Article Text

Review: evidence from ⩽2 low quality studies suggests no difference in surgical site infection with or without preoperative hair removal; depilatory cream and clipping are better than shaving
  1. Margaret Heaton, RN, MA
  1. University of Huddersfield
 Huddersfield, UK

    Statistics from

 Q Does preoperative hair removal result in fewer surgical site infections (SSIs) than not removing hair? What is the relative effectiveness of different methods of hair removal?


    Embedded ImageData sources:

    Cochrane Wounds Group Specialised Register (to October 2005), Cochrane Library (Issue 3, 2005), Medline (1966–2005), EMBASE/Excerpta Medica (1980–2005), CINAHL (1982–2005), and ZETOC database of conference proceedings (1993–2005); bibliographies of relevant studies; and manufacturers of hair removal products.

    Embedded ImageStudy selection and assessment:

    randomised controlled trials (RCTs) of adults having surgery in a designated operating theatre that compared hair removal by any method (shaving, clipping, or depilatory cream) with no hair removal or with another hair removal method; hair removal at different times before surgery; or hair removal in different settings (eg, operating room, anaesthetic room, ward, or home). Quality assessment of individual studies was based on randomisation method, allocation concealment, blinding, withdrawals and drop out rates, clear inclusion and exclusion criteria, and duration of follow up. 11 RCTs (n = 4486) met the selection criteria; none had high quality.

    Embedded ImageOutcome:

    primary outcome was postoperative SSI (superficial incisional, deep incisional, or organ/space infections identified using both clinical and laboratory findings).


    Meta-analysis of 2 trials showed no difference between shaving and no hair removal for SSIs (table); 1 trial of abdominal surgery found no difference between depilatory cream and no hair removal (n = 267, 7.9% v 7.8%). Meta-analyses showed that shaving increased SSIs compared with clipping or depilatory cream (table). A single study found no difference between shaving on the day of surgery and 1 day before surgery (n = 520, 10% v 8.8% at 30 d after surgery) or clipping on the day of surgery and 1 day before surgery (n = 457, 3.2% v 7.5% at 30 d after surgery).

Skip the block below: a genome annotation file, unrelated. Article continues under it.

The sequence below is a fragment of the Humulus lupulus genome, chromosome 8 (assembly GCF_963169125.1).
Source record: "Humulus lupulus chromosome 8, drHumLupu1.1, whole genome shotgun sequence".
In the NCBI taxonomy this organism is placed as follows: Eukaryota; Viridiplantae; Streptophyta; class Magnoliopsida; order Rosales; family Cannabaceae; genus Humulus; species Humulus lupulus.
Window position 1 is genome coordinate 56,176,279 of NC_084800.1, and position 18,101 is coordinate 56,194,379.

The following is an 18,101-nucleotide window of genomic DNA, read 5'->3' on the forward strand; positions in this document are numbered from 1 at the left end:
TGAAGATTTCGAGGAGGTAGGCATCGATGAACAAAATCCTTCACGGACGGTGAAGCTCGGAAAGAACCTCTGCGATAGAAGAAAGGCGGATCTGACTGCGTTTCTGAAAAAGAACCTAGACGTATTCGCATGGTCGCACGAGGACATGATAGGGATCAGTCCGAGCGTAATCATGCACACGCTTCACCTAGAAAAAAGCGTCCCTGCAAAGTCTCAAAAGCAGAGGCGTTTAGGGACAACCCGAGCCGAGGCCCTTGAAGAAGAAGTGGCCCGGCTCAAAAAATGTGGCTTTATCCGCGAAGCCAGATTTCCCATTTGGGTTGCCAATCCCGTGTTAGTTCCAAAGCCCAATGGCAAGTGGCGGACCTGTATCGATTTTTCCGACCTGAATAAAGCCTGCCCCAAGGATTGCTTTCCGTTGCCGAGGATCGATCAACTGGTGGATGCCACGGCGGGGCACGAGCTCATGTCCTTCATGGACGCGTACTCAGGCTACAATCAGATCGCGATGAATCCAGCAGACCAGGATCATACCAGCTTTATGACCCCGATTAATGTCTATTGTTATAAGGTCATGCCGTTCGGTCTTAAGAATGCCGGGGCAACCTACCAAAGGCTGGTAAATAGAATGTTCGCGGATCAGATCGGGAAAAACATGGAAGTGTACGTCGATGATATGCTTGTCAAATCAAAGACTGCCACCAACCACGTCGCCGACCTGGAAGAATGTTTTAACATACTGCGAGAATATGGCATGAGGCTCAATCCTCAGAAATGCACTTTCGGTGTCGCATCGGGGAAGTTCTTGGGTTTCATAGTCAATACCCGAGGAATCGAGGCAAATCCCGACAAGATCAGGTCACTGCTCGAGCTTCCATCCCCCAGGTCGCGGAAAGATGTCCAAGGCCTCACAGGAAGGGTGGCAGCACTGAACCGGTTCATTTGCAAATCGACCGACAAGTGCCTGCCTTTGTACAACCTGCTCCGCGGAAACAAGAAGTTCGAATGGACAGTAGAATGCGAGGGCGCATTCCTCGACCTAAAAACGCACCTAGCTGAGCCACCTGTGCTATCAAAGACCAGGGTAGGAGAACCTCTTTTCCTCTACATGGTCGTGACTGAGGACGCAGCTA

Evidence from ⩽2 low quality studies suggests that preoperative hair removal by shaving or depilatory cream does not differ from no hair removal for surgical site infections (SSIs). Hair removal using depilatory cream or clipping was associated with fewer SSIs than shaving with a razor. A single study showed no difference for hair removal on the day of surgery or removal 1 day before surgery.


    SSIs burden patients with undesirable morbidity, lengthen hospital stays, and increase treatment costs. SSIs are the result of intrinsic and extrinsic factors. Modification of intrinsic factors and some extrinsic factors may be difficult, but hair removal is an extrinsic factor that can easily be modified.

    The review by Tanner et al offers 3 clear messages that will encourage modification. Firstly, leaving body hair intact is unlikely to increase SSI rates. Secondly, shaving patients’ body hair increases SSI rates more than either clipping or using a depilatory cream. Thirdly, the timing of hair removal, whether immediately before a procedure or a day before surgery, does not influence SSI rates.

    The findings of this review have important implications for infection control and can inform both policy and individual decision making in both elective and acute surgery. Institutional policy should guide practitioners to leave hair intact. Uncertainty about the quality of some of the included studies will no doubt lead some practitioners to question policy based on the comparison of hair removal and no removal. As a consequence, there is a possible role for further research comparing hair removal with no removal. Additionally, some may point out that the studies in this review primarily involved patients having abdominal surgery, which may be viewed as a “dirtier” surgical site than forearms or lower limbs. Such thinking raises the issue of generalisability, but the real issue is one of particularising the evidence to individuals, not generalisation. Practitioners should ask why the evidence should not be applied, rather than why it should be applied. Policies can create room for such questioning by promoting the use of clipping or depilatory cream when individual practitioners believe it is appropriate. Shaving, whether wet or dry, should always be avoided.

    Preoperative hair removal v no hair removal or comparison of different methods of hair removal for surgical site infection*

 Q Does preoperative hair removal result in fewer surgical site infections (SSIs) than not removing hair? What is the relative effectiveness of different methods of hair removal?

    View Abstract


    • For correspondence: Dr J Tanner, Derby City General Hospital, Derby, UK. judith.tanner{at}

    • Sources of funding: Theatre Nurses’ Trust Fund UK and Association for Perioperative Practice UK.

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